Gr 5–10—On April 6, 1903, the Russian city of Kishinev erupted in violence as a mob of Christians descended upon the Jews, slaughtering many and leaving hundreds wounded. The catalyst for the riot was the murder of a Christian boy, Mikhail Rybachenko. After his death, the local newspaper began publishing reports that Jews were responsible. Soon rumors ran rampant in the city, inciting hatred. In this novel based on that event, 14-year-old Rachel, a Jewish girl, witnesses the murder and knows that Mikhail's uncle killed him, but is too terrified to tell what she saw. Sergei, a Christian and friend of the victim, is attracted to her, and she eventually confesses her secret to him. He plans to tell his police-chief father, believing that he will take care of everything. However, his father dismisses his claims and does nothing to stop the resulting riots. Rachel and Sergei are left feeling haunted by their inability to do anything. This is a compelling story about an unfamiliar historical event, but there is very little character development. Rachel and Sergei do not spend enough time together to have formed the bond the author suggests. Conversations are stilted and plot twists are unrealistic. However, the novel holds its value as an informational story that historical-fiction fans will appreciate.—Wendy Scalfaro, G. Ray Bodley High School, Fulton, NY
Kirkus Reviews
This novelization of the 1903 Kishinev pogrom graphically describes the carnage as Christian Russians slaughter their Jewish fellow townspeople. Three protagonists startlingly reduce to two when one, a Christian 14-year-old, is stabbed to death by his uncle, who covets the family tobacco business. Over the following months, Kishinev's newspaper Bessarabetz whips the city into a frenzy by claiming that Jews murdered Mikhail to use his blood for baking matzah, urging, "we need to come together, fellow Christians, to purge our town of Jews." The narrative shifts focus between Rachel and Sergei, friends of Mikhail, for the lead up to, climax and aftermath of the pogrom. Rachel is Jewish: Rioters butcher her father and neighbors in front of her, smash houses and businesses and upend her world. Sergei is Russian Orthodox. Although son of the look-the-other-way police chief, Sergei steadfastly repudiates the blood libel but, as a 14-year-old, can't prevent the slaughter. Sanders' debut has generic prose and occasional anachronisms, but nonetheless adeptly conveys the history, from Mikhail Rybachenko's real name to the bitter bigotry and bloodbath. One odd misstep: The text paints Rachel's titular "secret"--her knowledge of Mikhail's true murderer--as crucially important, as if that information could, in the right hands, have saved lives. But Russia and Eastern Europe's pogroms (including Kishinev's second, in 1905) needed no trigger beyond anti-Semitism. Critical for its underexplored subject. (historical note, glossary) (Historical fiction. 10-15)

Product Details

ISBN-13:
9781926920375
Publisher:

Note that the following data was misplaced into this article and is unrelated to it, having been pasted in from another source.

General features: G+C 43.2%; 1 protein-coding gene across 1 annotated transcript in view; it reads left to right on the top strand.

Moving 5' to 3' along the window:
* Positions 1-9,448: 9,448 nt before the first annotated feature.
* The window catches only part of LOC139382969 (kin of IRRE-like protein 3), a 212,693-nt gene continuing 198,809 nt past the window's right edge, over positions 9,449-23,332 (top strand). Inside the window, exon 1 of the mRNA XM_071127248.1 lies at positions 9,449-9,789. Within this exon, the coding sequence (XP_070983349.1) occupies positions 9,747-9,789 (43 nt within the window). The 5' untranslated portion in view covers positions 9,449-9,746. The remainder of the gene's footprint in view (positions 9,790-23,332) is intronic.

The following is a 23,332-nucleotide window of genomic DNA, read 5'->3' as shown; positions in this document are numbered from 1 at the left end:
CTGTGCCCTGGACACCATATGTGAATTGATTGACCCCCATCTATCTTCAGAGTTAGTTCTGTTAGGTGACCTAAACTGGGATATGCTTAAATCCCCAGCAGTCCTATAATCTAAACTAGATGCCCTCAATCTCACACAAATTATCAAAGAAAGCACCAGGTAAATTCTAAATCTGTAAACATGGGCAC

Second Story Press
Publication date:
04/01/2012
Series:
The Rachel Trilogy
Pages:
256
Sales rank:
1,391,157
Product dimensions:
5.50(w) x 8.20(h) x 0.70(d)
Age Range:
13 - 18 Years

Related Subjects

Meet the Author

Shelly Sanders has worked as a freelance writer for almost twenty years. Rachel's Secret was inspired by Shelly's grandmother, a Russian Jew who fled to Shanghai to escape the ongoing pogroms.

Customer Reviews

Average Review:

Post to your social network

     

Most Helpful Customer Reviews

See all customer reviews

Rachel's Secret 5 out of 5 based on 0 ratings. 1 reviews.
MorrisMorgan More than 1 year ago
I don’t even know where to start in describing the importance and emotional impact of “Rachel’s Secret.” The most important aspect, to me, is that it fills a crucial gap in the historical fiction genre available to middle readers. Set in pre-revolutionary Russia, it explores the divide between Christians and Jews. Many unfamiliar words and sayings are introduced and explained in a way which feels natural to the flow of the story. The history is not limited to the Jews and life for all people in Russia at the time is portrayed in an accurate, yet easily understood, manner. Details of the horrors of pogroms are not sugar-coated, which shows a respect for the reader that I am sure they will recognize as well as appreciate. The plot itself revolves around a murder which the protagonist, Rachel, witnesses and is forced to keep a secret due to all of the discrimination and corruption found in Russia at the time. It’s a catalyst that adds some suspense and keeps the reader engaged, while also presenting an opening into the complex world in which they live. I can’t applaud the author enough for making the book so educational without being dry. I highly recommend “Rachel’s Secret” to all of those who are responsible for acquiring books for middle and high school library collections or classrooms. Those who home school will find it a good opening to Eastern European history. It’s a wonderful resource that will appeal to reluctant readers and advanced readers alike. This review is based upon a complimentary copy of the book provided by the publisher in exchange for an honest review.